What Is Circulating Supply in Crypto?

What Is Circulating Supply in Crypto?

When choosing a cryptocurrency to trade, invest or add to your portfolio, several things have to be considered, such as the coin or token's price history, tokenomics, and the technology behind it.

One core feature you should consider is the circulating supply. This article will explain what circulating supply in crypto means and why it matters.

What Is Circulating Supply in Crypto?

The circulating supply refers to the number of coins or tokens of a particular cryptocurrency currently available to the public and actively in circulation. These are the coins that can be bought, sold, or used for transactions.

It's important to note that the circulating supply should not be confused with the total supply. The total supply represents the overall quantity of coins that are currently in existence for a particular cryptocurrency. It includes the coins that have already been issued or created minus any coins that have been burned.

In other words, the total supply is the sum of the circulating supply and the coins that are locked up, for example, those coins that are staked or held by the project team.

Why Does Circulating Supply Matter?

The circulating supply of a cryptocurrency is often used to calculate its market capitalisation.

Market cap is determined by multiplying the current market price of a single coin by the total number of coins in circulation.

What Is Market Cap in Crypto?
Market capitalization (or market cap) refers to the relative size of a cryptocurrency. To calculate market cap in crypto: Current Price x Number of Coins in Circulation

For example, if a cryptocurrency has a circulating supply of 2,000,000 coins and each coin is being traded at $10.00, the market cap would amount to $20,000,000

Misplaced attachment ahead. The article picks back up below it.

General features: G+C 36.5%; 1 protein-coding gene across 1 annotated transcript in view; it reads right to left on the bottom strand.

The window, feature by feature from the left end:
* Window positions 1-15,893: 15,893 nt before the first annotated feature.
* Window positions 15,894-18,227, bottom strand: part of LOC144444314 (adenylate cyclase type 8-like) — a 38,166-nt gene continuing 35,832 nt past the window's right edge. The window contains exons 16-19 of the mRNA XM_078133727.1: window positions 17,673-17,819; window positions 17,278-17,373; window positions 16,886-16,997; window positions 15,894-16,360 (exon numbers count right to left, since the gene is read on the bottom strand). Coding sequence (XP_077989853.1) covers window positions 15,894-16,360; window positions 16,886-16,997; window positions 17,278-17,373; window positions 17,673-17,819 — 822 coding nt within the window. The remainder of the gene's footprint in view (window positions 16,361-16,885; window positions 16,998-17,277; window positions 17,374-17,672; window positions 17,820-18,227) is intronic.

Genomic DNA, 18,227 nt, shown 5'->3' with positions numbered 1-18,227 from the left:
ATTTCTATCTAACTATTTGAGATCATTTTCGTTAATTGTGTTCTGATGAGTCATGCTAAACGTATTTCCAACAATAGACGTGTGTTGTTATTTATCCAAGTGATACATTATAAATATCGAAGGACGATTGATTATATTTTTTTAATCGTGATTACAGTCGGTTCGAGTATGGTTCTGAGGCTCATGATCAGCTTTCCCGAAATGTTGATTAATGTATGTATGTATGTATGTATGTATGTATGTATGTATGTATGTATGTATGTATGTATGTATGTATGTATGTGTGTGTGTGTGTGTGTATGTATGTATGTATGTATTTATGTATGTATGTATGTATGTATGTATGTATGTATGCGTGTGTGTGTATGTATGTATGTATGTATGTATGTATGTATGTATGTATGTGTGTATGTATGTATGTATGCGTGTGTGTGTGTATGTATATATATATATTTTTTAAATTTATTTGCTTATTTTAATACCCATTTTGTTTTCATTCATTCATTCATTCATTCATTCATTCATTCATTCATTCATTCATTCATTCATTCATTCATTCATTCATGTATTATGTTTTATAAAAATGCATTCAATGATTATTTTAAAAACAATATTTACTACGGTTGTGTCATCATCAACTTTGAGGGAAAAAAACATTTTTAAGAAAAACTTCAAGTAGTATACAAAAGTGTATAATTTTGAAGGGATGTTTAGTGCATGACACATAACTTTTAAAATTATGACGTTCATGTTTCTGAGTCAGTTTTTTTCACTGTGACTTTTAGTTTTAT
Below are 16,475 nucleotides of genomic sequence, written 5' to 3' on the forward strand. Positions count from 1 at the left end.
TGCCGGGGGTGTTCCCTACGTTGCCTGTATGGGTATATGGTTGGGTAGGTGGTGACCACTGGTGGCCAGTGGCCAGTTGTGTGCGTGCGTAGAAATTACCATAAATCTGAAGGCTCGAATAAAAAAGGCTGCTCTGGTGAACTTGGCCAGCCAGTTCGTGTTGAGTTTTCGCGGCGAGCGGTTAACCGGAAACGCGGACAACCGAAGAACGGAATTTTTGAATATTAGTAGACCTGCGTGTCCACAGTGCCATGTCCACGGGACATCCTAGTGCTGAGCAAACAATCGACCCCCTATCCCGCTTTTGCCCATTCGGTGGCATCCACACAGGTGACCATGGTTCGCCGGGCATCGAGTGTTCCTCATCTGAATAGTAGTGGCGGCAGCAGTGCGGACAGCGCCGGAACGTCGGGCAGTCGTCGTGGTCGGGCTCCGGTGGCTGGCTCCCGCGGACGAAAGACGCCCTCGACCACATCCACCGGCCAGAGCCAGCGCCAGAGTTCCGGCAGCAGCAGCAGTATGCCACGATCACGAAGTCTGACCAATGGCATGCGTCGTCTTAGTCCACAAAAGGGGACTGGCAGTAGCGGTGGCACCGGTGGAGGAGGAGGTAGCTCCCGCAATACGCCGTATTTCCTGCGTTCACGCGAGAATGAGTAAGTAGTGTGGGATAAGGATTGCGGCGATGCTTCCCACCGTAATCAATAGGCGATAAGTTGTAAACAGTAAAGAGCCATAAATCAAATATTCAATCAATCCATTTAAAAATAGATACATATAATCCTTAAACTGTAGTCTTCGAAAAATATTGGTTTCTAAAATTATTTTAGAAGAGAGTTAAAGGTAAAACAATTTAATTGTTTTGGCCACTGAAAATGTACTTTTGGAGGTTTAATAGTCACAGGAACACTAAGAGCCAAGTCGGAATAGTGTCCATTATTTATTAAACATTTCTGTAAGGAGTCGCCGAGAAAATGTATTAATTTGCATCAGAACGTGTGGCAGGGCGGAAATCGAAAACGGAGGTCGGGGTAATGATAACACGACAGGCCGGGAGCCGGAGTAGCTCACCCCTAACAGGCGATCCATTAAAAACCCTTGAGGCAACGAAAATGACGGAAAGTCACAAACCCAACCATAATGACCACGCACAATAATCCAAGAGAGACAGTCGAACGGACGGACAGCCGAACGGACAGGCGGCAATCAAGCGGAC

Bitcoin, for example, is the biggest coin by market capitalisation, followed by Ethereum (ETH), Tether (USDT), BNB and USD Coin (USDC).

Can the Circulating Supply of a Cryptocurrency Change?

The circulating supply of a cryptocurrency is not always fixed and can vary depending on the specific coin or token in question.

Some cryptocurrencies have a maximum supply, meaning there is a predetermined limit to the number of coins that will ever exist. Bitcoin is an example of such a cryptocurrency.

Currently, the maximum supply of Bitcoin is set at 21 million coins. Once all 21 million coins have been mined, the circulating supply will become fixed, as no new coins will be generated. Therefore, in this case, the circulating supply will eventually reach a point of stability.

However, it's important to note that not all cryptocurrencies follow this fixed supply model. Ethereum, for instance, does not have a predetermined maximum supply. Instead, it utilises a different issuance mechanism called the Ethereum Improvement Proposal 1559 (EIP-1559).

With this model, the circulating supply of Ethereum can vary as new coins are minted through the mining process, and the network's inflation rate is adjusted. Consequently, the circulating supply of Ethereum will continue to change over time, barring any major updates or changes to the protocol.

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The transition to the proof-of-stake model is because it consumes considerably less energy than proof-of-work.

It's worth noting that other factors can still affect the circulating supply, even for cryptocurrencies with a fixed maximum supply. Coins may be lost, burnt or staked, reducing the number actually in circulation.

How Does Crypto Mining Affect the Circulating Supply?